The present work contains a handout for patient education on diabetes management, which is meant for people with diabetes; also, their families and caregivers may be interested in it. The handout is predominantly devoted to helping the audience to educate themselves on the issue. Diabetes is a chronic health condition, which manifests in excessively high blood glucose; eventually, it can lead to multiple health problems, including “heart disease, nerve damage, eye problems, and kidney disease” (The National Institute of Diabetes and Digestive and Kidney Diseases, n.d., para. 1). However, these outcomes can be preventable if appropriately managed, which highlights the significance of informing the patients on the ways in which they can protect their own health (Mastrian & McGonigle, 2015).
Nowadays, the disease affects over 9% of the US population (The National Institute of Diabetes and Digestive and Kidney Diseases, n.d., para. 1), which implies that the intended audience of the handout is rather large and diverse. As a result, the handout chooses to employ plain language, which should make it understandable for the varied audience. The data is broken into chunks with the help of lists; the most important elements are highlighted with the help of different font sizes and styles (U.S. Department of Health and Human Services, n.d.). The handout has two parts: the outer (states the topic) and the inner (contains the information) part. The pictures have been found with the help of Google Search; they are labeled for reuse with modification.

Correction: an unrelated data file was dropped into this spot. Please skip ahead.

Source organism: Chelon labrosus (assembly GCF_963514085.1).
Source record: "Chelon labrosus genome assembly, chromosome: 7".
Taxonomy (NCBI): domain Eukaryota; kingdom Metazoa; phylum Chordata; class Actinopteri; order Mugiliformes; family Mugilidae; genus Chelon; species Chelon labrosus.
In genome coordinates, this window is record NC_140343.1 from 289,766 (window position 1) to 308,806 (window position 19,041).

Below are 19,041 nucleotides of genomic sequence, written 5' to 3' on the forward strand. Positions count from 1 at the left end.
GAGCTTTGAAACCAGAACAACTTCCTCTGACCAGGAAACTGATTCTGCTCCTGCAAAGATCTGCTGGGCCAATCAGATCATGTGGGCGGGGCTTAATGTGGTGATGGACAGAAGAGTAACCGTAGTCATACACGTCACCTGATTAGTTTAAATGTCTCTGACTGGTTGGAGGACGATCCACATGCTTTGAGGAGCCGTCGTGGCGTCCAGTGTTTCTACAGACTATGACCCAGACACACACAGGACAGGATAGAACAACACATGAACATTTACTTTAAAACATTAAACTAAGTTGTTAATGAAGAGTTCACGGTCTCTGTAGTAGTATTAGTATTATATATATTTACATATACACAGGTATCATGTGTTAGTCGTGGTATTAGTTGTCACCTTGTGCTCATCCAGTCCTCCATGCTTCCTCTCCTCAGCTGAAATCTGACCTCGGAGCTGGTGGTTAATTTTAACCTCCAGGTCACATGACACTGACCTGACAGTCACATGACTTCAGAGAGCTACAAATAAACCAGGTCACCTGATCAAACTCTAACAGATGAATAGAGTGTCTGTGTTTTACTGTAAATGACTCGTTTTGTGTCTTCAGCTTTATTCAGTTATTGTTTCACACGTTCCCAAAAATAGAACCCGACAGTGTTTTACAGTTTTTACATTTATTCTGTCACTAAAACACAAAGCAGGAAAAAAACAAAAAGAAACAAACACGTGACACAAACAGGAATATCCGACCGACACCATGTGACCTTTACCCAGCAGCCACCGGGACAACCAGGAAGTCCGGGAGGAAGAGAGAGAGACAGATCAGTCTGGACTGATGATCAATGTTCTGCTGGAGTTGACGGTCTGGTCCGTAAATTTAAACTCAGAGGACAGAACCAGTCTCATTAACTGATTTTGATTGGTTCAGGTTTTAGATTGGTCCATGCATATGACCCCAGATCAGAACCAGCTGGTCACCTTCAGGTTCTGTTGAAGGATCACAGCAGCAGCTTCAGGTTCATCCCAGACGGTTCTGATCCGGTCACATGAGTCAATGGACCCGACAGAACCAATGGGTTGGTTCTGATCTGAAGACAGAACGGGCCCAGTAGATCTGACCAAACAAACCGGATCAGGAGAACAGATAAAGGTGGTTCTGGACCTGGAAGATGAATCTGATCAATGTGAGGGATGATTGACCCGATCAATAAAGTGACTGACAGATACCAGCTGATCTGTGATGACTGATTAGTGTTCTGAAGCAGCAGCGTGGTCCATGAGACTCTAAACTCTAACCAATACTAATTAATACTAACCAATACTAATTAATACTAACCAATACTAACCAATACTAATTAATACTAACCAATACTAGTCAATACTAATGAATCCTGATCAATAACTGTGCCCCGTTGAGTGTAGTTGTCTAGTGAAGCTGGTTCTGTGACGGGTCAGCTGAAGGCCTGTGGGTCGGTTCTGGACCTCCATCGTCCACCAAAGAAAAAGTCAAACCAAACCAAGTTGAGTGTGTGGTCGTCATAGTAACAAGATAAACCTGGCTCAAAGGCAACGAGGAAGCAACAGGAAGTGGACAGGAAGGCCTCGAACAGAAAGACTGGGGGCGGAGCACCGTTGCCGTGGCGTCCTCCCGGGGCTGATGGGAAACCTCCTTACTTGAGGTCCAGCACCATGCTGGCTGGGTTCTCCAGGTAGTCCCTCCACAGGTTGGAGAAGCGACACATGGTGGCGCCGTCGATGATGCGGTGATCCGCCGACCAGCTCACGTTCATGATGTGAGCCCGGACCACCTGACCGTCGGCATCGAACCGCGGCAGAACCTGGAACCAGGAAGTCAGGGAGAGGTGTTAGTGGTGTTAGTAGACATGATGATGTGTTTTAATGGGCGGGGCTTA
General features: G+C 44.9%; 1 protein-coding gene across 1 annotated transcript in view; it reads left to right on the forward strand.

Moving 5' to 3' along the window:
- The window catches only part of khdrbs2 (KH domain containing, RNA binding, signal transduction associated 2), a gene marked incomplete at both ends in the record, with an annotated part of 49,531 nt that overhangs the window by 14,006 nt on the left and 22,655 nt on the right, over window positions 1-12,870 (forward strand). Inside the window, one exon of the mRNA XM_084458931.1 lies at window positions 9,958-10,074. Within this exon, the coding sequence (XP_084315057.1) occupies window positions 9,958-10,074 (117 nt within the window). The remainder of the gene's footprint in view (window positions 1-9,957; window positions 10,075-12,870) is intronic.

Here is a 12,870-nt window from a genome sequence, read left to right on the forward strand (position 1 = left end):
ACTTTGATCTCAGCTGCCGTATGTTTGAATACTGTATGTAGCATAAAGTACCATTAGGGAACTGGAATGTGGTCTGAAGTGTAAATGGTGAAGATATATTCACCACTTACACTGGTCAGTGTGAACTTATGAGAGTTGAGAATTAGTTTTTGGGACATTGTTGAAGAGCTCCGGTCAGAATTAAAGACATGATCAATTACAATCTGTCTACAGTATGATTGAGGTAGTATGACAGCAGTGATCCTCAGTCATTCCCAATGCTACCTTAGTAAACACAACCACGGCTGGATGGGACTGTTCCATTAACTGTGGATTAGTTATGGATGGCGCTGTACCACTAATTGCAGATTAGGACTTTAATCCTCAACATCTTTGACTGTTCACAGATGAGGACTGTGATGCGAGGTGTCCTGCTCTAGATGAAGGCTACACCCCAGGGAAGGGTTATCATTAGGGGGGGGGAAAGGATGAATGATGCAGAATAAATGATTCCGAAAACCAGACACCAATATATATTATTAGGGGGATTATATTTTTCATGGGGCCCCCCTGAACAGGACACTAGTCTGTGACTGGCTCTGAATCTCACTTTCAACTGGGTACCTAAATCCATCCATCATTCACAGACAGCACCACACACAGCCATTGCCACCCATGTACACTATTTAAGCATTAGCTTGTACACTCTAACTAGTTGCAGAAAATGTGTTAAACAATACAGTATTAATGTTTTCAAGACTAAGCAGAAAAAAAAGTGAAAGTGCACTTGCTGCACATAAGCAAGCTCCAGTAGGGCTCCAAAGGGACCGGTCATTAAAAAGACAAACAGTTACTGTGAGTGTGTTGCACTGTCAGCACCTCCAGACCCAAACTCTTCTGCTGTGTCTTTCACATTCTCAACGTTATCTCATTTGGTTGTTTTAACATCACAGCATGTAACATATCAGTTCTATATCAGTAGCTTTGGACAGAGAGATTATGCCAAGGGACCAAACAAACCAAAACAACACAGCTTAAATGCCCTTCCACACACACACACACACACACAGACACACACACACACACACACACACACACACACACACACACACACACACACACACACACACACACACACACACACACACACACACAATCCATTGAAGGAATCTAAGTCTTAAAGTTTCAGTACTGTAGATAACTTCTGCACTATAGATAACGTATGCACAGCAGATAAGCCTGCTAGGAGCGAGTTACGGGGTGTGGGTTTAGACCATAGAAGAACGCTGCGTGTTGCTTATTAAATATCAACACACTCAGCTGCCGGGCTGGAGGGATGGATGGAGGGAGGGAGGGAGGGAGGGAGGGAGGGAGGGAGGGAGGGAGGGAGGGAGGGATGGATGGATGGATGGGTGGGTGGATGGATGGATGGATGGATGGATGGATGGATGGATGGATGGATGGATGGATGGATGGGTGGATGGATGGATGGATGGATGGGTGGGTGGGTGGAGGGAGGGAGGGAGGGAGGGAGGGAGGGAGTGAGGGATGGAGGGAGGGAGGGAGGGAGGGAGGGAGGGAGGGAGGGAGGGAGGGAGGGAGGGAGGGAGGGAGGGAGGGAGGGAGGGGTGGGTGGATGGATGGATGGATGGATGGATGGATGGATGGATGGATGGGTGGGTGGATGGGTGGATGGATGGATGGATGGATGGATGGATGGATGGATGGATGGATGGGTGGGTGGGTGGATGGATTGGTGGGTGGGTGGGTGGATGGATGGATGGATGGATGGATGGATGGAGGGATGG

The Americans tend to receive health education from the Internet (Baum & Dowling, 2011; Mastrian & McGonigle, 2015). To help them in choosing credible resources, the following websites were offered to the readers of the handout. The Centers for Disease Control and Prevention (n.d.) contain some regularly updated information on diabetes, including diabetes management, statistics, and the programs carried out by the Centers. The National Institute of Diabetes and Digestive and Kidney Diseases (n.d.) offers a similar set of information in plain language, but it also includes many research articles on the topic, which can be of interest for a part of the audience.
The Johns Hopkins University, the Johns Hopkins Hospital, and Johns Hopkins Health System (n.d.) offer handouts devoted to particular aspects of health that are useful for the self-management of diabetes. Finally, the American Diabetes Association (2017) contains the information on diabetes management and offers support as well as the ability to join its community. Also, the Association maintains advocacy activities that are aimed at the improvement of the lives of people with diabetes, which can be of interest for some of the intended audience, including family members. All these sources are credible because they are continually updated by either governmental or research organizations; also, they have slightly different features, which is why this collection of websites can be of use for the varied audience with their diverse needs and interests.
American Diabetes Association. (2017). American Diabetes Association. Web.
Baum, N.H., & Dowling, R. A. (2011). Health literacy: How do your patients rate? Urology Times, 39(9), 32. Web.
Centers for Disease Control and Prevention. (n.d.). Diabetes. Web.
Mastrian, K., & McGonigle, D. (2015). Supporting consumer information and education needs. In D. McGonigle & K.G. Mastrian (Eds.), Nursing informatics and the foundation of knowledge (pp. 287-300). Burlington, MA: Jones and Bartlett Learning.
The Johns Hopkins University, the Johns Hopkins Hospital, & Johns Hopkins Health System. (n.d.). Diabetes self-management patient education materials. Web.
The National Institute of Diabetes and Digestive and Kidney Diseases. (n.d.). Diabetes. Web.
U.S. Department of Health and Human Services. (n.d.). Quick guide to health literacy. Web.